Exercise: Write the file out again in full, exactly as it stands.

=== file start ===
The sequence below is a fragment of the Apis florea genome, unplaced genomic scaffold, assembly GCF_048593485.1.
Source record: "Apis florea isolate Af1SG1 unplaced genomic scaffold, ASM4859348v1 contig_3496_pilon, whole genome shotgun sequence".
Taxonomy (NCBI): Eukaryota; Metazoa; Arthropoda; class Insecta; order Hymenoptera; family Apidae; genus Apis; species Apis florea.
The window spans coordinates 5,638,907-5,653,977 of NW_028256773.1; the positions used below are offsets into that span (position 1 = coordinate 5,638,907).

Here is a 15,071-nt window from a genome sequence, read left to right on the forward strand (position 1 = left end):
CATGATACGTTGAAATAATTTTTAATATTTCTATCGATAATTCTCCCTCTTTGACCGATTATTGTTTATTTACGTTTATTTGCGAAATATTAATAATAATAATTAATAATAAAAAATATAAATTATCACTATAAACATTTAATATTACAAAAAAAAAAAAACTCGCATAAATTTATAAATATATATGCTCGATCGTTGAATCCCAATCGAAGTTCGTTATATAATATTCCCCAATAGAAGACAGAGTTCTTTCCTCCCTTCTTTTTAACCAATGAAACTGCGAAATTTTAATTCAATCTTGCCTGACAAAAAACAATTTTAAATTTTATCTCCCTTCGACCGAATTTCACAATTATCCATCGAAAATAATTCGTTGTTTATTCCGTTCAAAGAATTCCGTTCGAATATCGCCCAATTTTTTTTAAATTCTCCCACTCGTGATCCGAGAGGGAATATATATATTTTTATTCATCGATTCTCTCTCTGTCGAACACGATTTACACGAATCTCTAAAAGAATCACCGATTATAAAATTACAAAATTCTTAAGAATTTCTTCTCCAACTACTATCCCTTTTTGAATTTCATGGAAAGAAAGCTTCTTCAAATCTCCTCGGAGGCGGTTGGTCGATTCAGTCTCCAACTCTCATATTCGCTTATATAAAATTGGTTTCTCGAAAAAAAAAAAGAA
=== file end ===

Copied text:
The sequence below is a fragment of the Apis florea genome, unplaced genomic scaffold, assembly GCF_048593485.1.
Source record: "Apis florea isolate Af1SG1 unplaced genomic scaffold, ASM4859348v1 contig_3496_pilon, whole genome shotgun sequence".
Taxonomy (NCBI): Eukaryota; Metazoa; Arthropoda; class Insecta; order Hymenoptera; family Apidae; genus Apis; species Apis florea.
The window spans coordinates 5,638,907-5,653,977 of NW_028256773.1; the positions used below are offsets into that span (position 1 = coordinate 5,638,907).

Here is a 15,071-nt window from a genome sequence, read left to right on the forward strand (position 1 = left end):
CATGATACGTTGAAATAATTTTTAATATTTCTATCGATAATTCTCCCTCTTTGACCGATTATTGTTTATTTACGTTTATTTGCGAAATATTAATAATAATAATTAATAATAAAAAATATAAATTATCACTATAAACATTTAATATTACAAAAAAAAAAAAACTCGCATAAATTTATAAATATATATGCTCGATCGTTGAATCCCAATCGAAGTTCGTTATATAATATTCCCCAATAGAAGACAGAGTTCTTTCCTCCCTTCTTTTTAACCAATGAAACTGCGAAATTTTAATTCAATCTTGCCTGACAAAAAACAATTTTAAATTTTATCTCCCTTCGACCGAATTTCACAATTATCCATCGAAAATAATTCGTTGTTTATTCCGTTCAAAGAATTCCGTTCGAATATCGCCCAATTTTTTTTAAATTCTCCCACTCGTGATCCGAGAGGGAATATATATATTTTTATTCATCGATTCTCTCTCTGTCGAACACGATTTACACGAATCTCTAAAAGAATCACCGATTATAAAATTACAAAATTCTTAAGAATTTCTTCTCCAACTACTATCCCTTTTTGAATTTCATGGAAAGAAAGCTTCTTCAAATCTCCTCGGAGGCGGTTGGTCGATTCAGTCTCCAACTCTCATATTCGCTTATATAAAATTGGTTTCTCGAAAAAAAAAAAGAA